Monthly Archives: December 2015

For Those Less Fortunate This Winter…

Christmas really is my favorite time of year. There’s something about the way the cold crisp air makes everything inside feel cosy inside, the endless roast dinners to die for and the precious time spent with family. It is during these special moments that I often think of those less fortunate than myself, those who desperately need help but don’t have the means to get it.

My aim is for Accessible Psychology to help people create the lives they long for and I believe the work of the International Justice Mission does just this. The work they do in helping rehabilitate children with traumatic childhoods is particularly close to my heart, as is all the work they do to abolish violent oppression. Please continue to read so you can discover for yourself the amazing work this charity does…

IMJ Justice

International Justice Mission is a global organisation that protects the poor from violence throughout the developing world. IJM partners with local authorities to rescue victims of violence, bring criminals to justice, restore survivors, and strengthen justice systems. In nearly 20 communities throughout Africa, Latin America, South Asia and Southeast Asia, IJM combats slavery, sex trafficking, sexual violence, police brutality, property grabbing and other forms of violence.


The 10 Key Behaviors That Will Ensure Strong Family Bonds Over the Holidays Part Four

Photo courtesy of Shutterstock

Photo courtesy of Shutterstock


Last week we examined the key behaviors of being affectionate, thoughtful and quick to apologize. This week we look at the last two key behaviors, being quick to forgive and being willing to compromise.


Behavior Nine – Be Quick to Forgive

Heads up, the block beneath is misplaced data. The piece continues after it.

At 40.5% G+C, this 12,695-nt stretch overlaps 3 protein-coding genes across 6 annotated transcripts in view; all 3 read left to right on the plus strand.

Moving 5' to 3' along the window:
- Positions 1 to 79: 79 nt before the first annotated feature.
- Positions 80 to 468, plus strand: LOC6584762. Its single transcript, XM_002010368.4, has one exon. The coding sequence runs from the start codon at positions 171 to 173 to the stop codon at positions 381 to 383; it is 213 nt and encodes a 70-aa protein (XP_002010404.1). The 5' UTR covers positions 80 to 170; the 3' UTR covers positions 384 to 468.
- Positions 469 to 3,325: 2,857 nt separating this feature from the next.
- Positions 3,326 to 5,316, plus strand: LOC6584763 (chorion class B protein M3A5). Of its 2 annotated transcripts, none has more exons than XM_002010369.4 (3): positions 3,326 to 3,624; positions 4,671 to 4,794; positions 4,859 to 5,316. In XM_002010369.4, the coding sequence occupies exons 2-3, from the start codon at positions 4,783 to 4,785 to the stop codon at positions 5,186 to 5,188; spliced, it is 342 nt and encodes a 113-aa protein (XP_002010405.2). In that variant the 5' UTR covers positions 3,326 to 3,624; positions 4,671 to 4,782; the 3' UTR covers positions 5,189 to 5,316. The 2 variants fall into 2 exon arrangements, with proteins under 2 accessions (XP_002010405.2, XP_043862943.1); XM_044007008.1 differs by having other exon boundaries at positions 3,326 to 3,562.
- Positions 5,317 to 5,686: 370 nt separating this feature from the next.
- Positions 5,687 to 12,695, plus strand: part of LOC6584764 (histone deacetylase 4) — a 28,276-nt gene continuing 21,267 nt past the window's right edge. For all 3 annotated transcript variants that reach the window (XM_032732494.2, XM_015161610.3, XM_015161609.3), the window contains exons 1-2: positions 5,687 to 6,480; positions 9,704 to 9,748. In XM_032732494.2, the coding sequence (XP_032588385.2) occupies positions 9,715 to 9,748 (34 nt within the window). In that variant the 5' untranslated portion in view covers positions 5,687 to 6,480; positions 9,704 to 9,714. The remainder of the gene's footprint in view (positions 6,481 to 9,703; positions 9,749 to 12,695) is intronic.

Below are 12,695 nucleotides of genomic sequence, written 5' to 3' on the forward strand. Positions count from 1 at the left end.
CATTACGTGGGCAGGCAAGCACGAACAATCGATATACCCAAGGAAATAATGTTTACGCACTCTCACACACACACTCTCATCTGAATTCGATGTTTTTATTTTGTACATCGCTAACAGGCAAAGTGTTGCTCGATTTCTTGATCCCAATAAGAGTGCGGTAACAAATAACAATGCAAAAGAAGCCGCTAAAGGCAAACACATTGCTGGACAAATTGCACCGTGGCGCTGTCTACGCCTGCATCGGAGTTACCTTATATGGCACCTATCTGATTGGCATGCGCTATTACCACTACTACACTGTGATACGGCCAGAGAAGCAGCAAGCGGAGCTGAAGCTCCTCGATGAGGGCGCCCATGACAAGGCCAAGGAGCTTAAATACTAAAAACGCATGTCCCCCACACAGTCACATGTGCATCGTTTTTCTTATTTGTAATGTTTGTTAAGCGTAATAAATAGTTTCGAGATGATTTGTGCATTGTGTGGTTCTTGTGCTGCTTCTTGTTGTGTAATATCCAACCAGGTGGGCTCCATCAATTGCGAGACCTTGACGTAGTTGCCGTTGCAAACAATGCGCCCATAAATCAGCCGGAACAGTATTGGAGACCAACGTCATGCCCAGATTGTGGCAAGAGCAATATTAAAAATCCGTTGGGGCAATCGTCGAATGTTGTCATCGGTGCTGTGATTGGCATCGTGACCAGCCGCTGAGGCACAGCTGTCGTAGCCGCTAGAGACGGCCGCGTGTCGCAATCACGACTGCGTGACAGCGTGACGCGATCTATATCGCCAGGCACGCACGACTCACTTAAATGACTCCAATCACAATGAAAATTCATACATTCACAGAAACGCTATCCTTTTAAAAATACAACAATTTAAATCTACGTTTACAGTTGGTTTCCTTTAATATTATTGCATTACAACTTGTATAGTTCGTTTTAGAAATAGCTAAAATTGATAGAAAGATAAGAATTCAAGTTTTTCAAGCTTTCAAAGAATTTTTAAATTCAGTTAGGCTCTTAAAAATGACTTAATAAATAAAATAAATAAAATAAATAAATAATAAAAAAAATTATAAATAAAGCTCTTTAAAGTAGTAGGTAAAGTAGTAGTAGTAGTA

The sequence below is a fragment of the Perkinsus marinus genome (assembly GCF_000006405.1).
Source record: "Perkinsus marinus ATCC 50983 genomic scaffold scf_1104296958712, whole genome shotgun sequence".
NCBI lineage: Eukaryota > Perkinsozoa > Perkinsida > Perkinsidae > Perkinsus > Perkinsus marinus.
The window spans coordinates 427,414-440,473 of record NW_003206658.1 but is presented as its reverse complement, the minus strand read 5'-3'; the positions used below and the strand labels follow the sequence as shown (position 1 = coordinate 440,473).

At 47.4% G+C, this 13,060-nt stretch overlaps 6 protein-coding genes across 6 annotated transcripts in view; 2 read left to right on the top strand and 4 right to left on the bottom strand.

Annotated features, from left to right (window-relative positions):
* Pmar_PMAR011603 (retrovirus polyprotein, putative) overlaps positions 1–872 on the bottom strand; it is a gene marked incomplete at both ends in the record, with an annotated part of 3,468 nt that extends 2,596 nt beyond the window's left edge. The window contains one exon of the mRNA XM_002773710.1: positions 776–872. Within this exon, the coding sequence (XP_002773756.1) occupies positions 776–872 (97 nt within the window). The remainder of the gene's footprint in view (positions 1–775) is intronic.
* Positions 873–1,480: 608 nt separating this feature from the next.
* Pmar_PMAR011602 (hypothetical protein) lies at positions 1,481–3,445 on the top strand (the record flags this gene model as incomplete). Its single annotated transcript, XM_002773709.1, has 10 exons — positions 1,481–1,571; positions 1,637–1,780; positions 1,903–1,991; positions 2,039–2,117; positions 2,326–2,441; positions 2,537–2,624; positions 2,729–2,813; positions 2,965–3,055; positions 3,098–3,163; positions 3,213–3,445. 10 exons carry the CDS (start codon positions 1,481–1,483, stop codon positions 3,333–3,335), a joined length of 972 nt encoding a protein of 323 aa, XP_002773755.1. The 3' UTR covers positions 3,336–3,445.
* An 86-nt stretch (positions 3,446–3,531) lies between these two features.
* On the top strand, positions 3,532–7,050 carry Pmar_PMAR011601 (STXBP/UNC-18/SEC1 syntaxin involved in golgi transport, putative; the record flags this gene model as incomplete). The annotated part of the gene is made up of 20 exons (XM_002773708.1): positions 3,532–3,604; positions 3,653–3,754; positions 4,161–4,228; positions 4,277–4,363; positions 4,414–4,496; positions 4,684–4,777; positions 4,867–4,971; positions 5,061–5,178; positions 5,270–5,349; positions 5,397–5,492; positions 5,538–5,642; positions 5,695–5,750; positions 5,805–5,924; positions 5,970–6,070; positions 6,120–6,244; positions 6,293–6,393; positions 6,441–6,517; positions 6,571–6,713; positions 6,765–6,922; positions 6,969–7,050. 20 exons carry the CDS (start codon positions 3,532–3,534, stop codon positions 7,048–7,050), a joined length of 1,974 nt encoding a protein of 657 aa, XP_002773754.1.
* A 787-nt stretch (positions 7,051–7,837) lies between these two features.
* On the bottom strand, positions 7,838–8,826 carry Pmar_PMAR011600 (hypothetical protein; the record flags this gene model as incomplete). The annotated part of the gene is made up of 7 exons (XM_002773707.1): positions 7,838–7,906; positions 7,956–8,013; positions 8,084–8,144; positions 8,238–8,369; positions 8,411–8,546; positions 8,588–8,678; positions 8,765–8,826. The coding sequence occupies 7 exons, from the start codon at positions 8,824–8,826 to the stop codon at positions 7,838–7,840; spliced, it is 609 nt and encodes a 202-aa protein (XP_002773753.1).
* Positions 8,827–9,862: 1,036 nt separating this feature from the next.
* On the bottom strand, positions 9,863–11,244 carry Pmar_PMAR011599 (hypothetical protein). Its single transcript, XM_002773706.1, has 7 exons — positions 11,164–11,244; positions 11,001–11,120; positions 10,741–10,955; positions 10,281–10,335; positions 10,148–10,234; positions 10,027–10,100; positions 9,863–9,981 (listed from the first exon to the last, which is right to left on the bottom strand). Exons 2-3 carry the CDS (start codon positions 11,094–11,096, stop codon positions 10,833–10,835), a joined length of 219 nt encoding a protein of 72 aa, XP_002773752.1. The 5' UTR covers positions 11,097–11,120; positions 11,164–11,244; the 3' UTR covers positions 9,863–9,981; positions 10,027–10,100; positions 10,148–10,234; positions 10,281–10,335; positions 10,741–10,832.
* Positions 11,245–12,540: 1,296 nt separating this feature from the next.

If a family member tries to make amends following a conflict, appreciate their sentiment and be quick to forgive. It certainly isn’t easy to accept responsibility for poor behavior, so your willingness to forgive will develop confidence that the relationship is strong enough to bear conflict and build trust that hurt can be healed. If you have difficulty forgiving please read ‘How to liberate yourself by overcoming the three blocks to forgiveness’.


Why displaying affection towards family is important

Not all family’s are as affectionate as mine. We hug, say I love you often and are very open with our affections towards one another. It’s true though that not all family’s are alike when it comes to displaying affection, some are rather more reserved but this doesn’t necessarily mean that all types of affection are therefore inappropriate.


Below I have listed all of the different ways we can be affectionate towards our family as we approach the holiday season, the list begins with the most reserved means of affection and ends with the most openly affectionate gestures.


Why it’s important not to confuse down time with quality time when it comes to family

As I’ve grown older family has become much more important to me. One of the things I’ve noticed is how often most of us, myself included, confuse down time with quality time. I often find myself having a coffee engrossed into my favorite book with family around – but is this really quality time?